Echeveria agavoides 'Ebony'

Echeveria agavoides 'Ebony'


Echeveria agavoides 'Ebony' (Ebony Wax Agave)

Echeveria agavoides 'Ebony' (Ebony Wax Agave) is a succulent plant that forms clusters of tight rosettes of fleshy, gray-green leaves with…

How To Grow And Care For Echeveria Agavoides

Succulent growers prefer to plant Echeveria agavoides in a container or a rock garden. This is not a cold-hardy plant. If you live in a region that experiences temperature drops that go below 20° F (-6.7° C), you would be strongly advised to move the Lipstick indoors.

1. Sunlight

Similar to other succulents of the echeveria variety, Lipstick thrives with exposure to full or partial sunlight.

If Echeveria agavoides will be planted in the garden, place it in a location that gets 6 hours of morning sunlight. Exposure to full sun will help bring out the most vibrant and brightest colors of Lipstick.

If grown indoors, position Echeveria agavoides in a window that faces the south or west so that it will get the most sunlight.

2. Watering

Echeveria agavoides is highly-resistant to drought. Lipstick can go without water for extended periods. It is better to under-water than overwater this type of succulent. Overwatering can lead to root rot which can contaminate the entire plant.

Before giving Lipstick water, check the moisture content of its soil. If the soil feels dry to the touch, you can give the succulent some water. Always water at the roots and never water the leaves.

3. Pot and Soil

Buy a pot that has good drainage to prevent the succulent’s roots from being immersed in water.

The type of soil you use should have excellent draining properties and allow for proper air circulation around the plant’s roots.

You can buy any commercially-available soil mix for succulents and cacti. You can also make your own by mixing one part potting soil with one part perlite to ensure proper drainage.

If Echeveria agavoides is looking dull, give it fertilizer that is diluted with water to reduce it to half-strength. Buy a fertilizer brand that is low in nitrogen. Fertilizer is best given during the spring and summer months.

Echeveria agavoides is a small, stemless succulent plant, 8–12 centimetres (3.1–4.7 in) tall, with a rosette of leaves 7–15 centimetres (2.8–5.9 in) in diameter. It is often solitary, but old plants in good condition grow offsets. The leaves are green, triangular, thicker (6 mm) and more acute than the other echeverias - hence the explanation of their name agavoides, "looking like an agave". [2] Some varieties with bright light have reddish (or bronze) tips and some forms have slightly red to very red margins. The inflorescences in summer appear on slender, single-sided cymes up to 50 centimetres (20 in) long. The flowers are pink, orange or red, the petals tipped with dark yellow. [3]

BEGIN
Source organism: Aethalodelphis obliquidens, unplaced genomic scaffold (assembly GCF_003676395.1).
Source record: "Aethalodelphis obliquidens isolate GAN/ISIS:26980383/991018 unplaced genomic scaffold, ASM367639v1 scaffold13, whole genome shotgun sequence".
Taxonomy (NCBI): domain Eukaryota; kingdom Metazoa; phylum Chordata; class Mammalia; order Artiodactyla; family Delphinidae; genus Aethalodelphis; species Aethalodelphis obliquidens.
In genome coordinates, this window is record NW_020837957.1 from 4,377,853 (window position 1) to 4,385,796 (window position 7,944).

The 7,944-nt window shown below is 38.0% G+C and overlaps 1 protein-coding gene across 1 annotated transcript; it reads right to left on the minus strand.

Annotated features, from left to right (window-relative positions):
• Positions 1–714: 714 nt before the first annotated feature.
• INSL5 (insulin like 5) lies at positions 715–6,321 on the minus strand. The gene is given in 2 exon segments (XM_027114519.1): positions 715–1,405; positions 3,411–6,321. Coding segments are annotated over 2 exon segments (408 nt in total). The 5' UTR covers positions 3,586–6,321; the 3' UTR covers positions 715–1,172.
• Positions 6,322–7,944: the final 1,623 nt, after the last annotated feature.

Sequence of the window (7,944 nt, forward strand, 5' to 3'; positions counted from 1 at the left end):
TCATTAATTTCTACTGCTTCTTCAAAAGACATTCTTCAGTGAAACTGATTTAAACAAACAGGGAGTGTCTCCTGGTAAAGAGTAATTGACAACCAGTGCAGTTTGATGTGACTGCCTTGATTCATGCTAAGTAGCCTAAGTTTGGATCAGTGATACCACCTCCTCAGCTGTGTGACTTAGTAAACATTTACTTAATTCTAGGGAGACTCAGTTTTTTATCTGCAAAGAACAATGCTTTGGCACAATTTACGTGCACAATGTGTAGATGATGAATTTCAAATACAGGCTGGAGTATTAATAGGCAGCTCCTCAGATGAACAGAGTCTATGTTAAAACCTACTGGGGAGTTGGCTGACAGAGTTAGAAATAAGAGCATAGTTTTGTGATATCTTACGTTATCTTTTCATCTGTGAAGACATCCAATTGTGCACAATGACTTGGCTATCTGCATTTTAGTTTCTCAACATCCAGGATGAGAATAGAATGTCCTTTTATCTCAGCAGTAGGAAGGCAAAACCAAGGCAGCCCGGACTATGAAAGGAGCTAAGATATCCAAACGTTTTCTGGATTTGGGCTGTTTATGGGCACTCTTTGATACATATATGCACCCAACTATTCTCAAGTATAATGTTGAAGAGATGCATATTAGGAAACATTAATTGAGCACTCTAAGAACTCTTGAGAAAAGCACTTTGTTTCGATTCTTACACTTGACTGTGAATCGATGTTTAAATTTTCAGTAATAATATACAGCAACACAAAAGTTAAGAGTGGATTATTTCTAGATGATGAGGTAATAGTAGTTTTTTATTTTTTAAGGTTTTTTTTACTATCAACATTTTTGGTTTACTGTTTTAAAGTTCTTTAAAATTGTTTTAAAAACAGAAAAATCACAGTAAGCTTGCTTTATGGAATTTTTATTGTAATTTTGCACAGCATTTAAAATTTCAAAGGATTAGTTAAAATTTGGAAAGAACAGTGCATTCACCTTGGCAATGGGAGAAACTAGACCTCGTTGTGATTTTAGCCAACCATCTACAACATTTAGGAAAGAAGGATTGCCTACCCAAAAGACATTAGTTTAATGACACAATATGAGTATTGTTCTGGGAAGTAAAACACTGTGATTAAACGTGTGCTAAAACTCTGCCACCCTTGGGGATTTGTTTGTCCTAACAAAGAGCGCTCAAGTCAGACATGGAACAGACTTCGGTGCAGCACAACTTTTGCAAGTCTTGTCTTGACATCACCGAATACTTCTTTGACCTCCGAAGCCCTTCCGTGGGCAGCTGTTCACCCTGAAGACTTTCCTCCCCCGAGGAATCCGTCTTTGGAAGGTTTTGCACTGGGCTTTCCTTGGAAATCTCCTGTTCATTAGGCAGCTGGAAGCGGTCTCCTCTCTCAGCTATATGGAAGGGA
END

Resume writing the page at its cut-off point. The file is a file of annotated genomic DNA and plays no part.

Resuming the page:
Echeveria is named for Atanasio Echeverría y Godoy, a botanical illustrator who contributed to Flora Mexicana. [4]

Agavoides means 'resembling Agave.' [4]

  • Echeveria agavoides var. corderoyi
  • Echeveria agavoides var. multifida
  • Echeveria agavoides var. prolifera

  • 'Lipstick', with red leaf edges
  • 'Ebony', with dark brown edges, almost burgundy
  • 'Aquamarine', with icy emerald-green leaves

As with most echeverias, E. agavoides may be harmed by moisture and prefers mineral soils, growing best in light and even direct sunshine, which aids flowering. In order to flower, plants need rest in the winter, without water and in a cold place - but not less than 5 °C (41 °F). In temperate regions they must be kept indoors during winter, but may be placed outside during the summer months. [3]

Many hybrids have been created to obtain more brightly colored flowers or leaves.

The easiest methods of propagation are leaf cuttings and division of older plants. It propagates easily from cutting the stem although propagation from leaves can be more difficult. In order to propagate, one must take a sharp sterilized knife or scissors to cut away at the stem or leaves. Time must pass to allow for callousing before replanting. [6]

  1. ^"Echeveria agavoides Lem". Plants of the World Online. Royal Botanic Gardens, Kew . Retrieved 2020-03-28 .
  2. ^
  3. Harrison, Lorraine (2012). RHS Latin for gardeners. United Kingdom: Mitchell Beazley. p. 224. ISBN9781845337315 .
  4. ^ ab
  5. RHS A-Z encyclopedia of garden plants. United Kingdom: Dorling Kindersley. 2008. p. 1136. ISBN978-1405332965 .
  6. ^ ab Gledhill, David (2008). "The Names of Plants". Cambridge University Press.
  7. ISBN9780521866453 (hardback),
  8. ISBN9780521685535 (paperback). pp. 39, 149
  9. ^
  10. "RHS Plant Selector - Echeveria agavoides" . Retrieved 18 June 2013 .
  11. ^
  12. "This Echeveria shows off when it's been happily "stressed. " ". Succulents and Sunshine. 2019-02-09 . Retrieved 2019-10-23 .
Wikimedia Commons has media related to Echeveria agavoides.
  • Cactuspedia.info: Echeveria agavoides
  • Flora Mexicana via Biodiversity Library
Wikispecies has information related to Echeveria agavoides.

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